“How much more money will be wasted?” asked Stephens. “The IDA is out of control. You tried to chop the snake’s head off and it’s still wiggling. Our commissioners can’t get rid of him (Scoggins)....We’ve got a run away train here.”
Those on all sides of the issue have conceded that communications weren’t good between the IDA and the BOC as the authority planned a land purchase for an industrial park.
Stephens asked Nash why he didn’t relay messages from one board to another since the BOC chairman is an “ex-officio” member of the industrial authority, meaning he sits in on the meetings but doesn’t vote.
Nash told Stephens that he is “not supposed to be an errand boy.”
Stephens took a decidedly personal tone with Nash after the chairman later informed him that he had 15 seconds left in his allotted three minutes to speak.
“I’m going to waste this 15 seconds,” said Stephens, saying that he would just stand and stare at Nash. “I don’t like you and you don’t like me either. Truth will reveal itself and snakes that need their heads chopped off will have their heads chopped off.”
Stephens asked the board what will happen with the 80 acres.
Commissioner Mike Youngblood told Stephens that the committee established to study possible business use of the land will “look at what’s feasible.”
“Let me assure you, I haven’t forgot about the 80 acres,” said Youngblood. “I know it was probably bought to be developed.”
He added: “I didn’t know the land was purchased until the night it hit the newspapers.”
Three people from Hull, who have all spoken out against the IDA’s proposed industrial park and the IDA’s handling of the land purchase, were approved to the park committee Monday — Julie Adams, Walter Searcy and Louis Steed.
Mary Wooten of Hull took the podium more than once to ask board members questions about the land deal and the IDA as well as to voice frustrations about a lack of information on what’s going on. She said she would like access to Scoggins’ files on how the land might be developed. She also asked what experience Scoggins had with managing water systems. No one responded.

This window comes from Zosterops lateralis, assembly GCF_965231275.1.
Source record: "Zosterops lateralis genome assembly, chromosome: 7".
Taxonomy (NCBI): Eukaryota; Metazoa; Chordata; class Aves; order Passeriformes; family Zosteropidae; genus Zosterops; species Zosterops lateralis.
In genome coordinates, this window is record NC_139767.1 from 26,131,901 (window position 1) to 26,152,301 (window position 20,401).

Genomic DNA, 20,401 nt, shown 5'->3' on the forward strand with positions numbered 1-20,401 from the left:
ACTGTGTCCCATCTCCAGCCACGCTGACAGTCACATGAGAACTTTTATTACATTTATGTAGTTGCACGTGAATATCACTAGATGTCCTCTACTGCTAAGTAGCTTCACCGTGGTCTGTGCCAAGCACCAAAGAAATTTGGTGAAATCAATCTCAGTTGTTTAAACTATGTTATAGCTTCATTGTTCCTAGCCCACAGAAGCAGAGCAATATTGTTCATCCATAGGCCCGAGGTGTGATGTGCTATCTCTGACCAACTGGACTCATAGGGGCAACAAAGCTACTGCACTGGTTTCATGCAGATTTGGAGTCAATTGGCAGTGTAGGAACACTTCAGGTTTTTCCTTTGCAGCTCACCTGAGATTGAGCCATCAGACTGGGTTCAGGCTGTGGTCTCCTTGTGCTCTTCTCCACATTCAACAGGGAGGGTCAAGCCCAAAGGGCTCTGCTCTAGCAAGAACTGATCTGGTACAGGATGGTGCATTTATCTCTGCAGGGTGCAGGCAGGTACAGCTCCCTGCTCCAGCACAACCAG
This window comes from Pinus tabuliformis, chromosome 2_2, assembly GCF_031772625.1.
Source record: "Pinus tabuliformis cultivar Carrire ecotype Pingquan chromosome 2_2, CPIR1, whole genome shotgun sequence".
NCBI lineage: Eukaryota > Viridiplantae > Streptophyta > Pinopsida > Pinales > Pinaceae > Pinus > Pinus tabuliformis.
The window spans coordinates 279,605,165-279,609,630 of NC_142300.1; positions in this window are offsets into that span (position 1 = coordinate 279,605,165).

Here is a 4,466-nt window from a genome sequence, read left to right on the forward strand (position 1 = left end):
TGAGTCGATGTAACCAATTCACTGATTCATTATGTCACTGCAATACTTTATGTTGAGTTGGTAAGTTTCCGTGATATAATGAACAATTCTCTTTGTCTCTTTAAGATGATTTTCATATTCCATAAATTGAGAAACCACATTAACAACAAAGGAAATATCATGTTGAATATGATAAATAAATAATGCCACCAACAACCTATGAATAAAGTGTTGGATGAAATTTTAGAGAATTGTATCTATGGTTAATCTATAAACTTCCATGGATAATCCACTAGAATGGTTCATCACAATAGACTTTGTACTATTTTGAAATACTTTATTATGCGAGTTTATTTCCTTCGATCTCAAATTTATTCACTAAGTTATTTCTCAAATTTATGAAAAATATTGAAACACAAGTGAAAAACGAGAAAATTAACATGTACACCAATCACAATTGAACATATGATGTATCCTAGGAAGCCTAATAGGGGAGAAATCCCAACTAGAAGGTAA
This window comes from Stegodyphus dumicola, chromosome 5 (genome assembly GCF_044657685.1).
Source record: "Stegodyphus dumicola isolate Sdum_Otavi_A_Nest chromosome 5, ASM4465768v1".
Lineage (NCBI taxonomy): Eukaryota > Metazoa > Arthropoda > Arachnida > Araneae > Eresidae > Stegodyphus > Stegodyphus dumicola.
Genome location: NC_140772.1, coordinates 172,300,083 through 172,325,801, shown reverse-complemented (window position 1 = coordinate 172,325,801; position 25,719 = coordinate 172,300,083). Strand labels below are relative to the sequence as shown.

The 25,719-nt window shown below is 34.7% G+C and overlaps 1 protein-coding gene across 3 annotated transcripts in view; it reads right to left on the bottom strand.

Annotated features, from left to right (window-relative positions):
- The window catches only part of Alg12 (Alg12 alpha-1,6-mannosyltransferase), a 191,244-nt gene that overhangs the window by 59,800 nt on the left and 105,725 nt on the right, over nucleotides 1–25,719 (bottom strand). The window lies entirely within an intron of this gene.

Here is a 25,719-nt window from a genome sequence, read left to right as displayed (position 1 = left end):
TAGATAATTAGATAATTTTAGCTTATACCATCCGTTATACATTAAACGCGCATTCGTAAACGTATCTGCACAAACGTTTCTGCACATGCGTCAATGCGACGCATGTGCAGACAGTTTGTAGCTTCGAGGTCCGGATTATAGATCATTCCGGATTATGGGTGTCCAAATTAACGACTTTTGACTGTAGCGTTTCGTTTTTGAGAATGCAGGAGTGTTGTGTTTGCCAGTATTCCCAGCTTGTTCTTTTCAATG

Others who spoke up Monday about the controversy included Marion Baker, who questioned spending on the IDA and Chamber of Commerce; Chip Chandler, who again told commissioners that the BOC should be the ultimate authority in the county government; Jim Warren, who outlined what the county should do to resolve the mess (see page 5A); and Charlie Jameson, who suggested that the board try to clear up a property conflict on the original site of the Hull water system backup well. The IDA mistakenly drilled a well that sat partially on private property. The property owner refused to sell the land to the county after the drilling. But Youngblood said the property owner may now be willing to negotiate.
Late in the discussions, Nash asked the board to “suspend the rules” to allow him to speak for more than three minutes. Scogin asked whether Nash had signed up to speak. Nash said that he didn’t have to sign up to speak since he is the chairman of the board.
Some audience members yelled out that if Nash hadn’t signed up to speak, he shouldn’t be allowed to talk — audience members are required to sign up before a meeting to speak on an agenda item.
Wooten stood up and chastised Nash, saying that she felt he was acting unfairly.
“You set a protocol for this room and you broke it,” said Wooten. “I’ve got a problem with your behavior in these meetings.”
Wooten walked out of the meeting after making her comments and was applauded by some audience members.
County attorney Mike Pruett said that commissioners aren’t required to sign up to speak to each other. But no commissioners offered a motion to suspend the rules to allow Nash to talk, so the chairman moved on to the next agenda item without offering his input on the continuing controversy.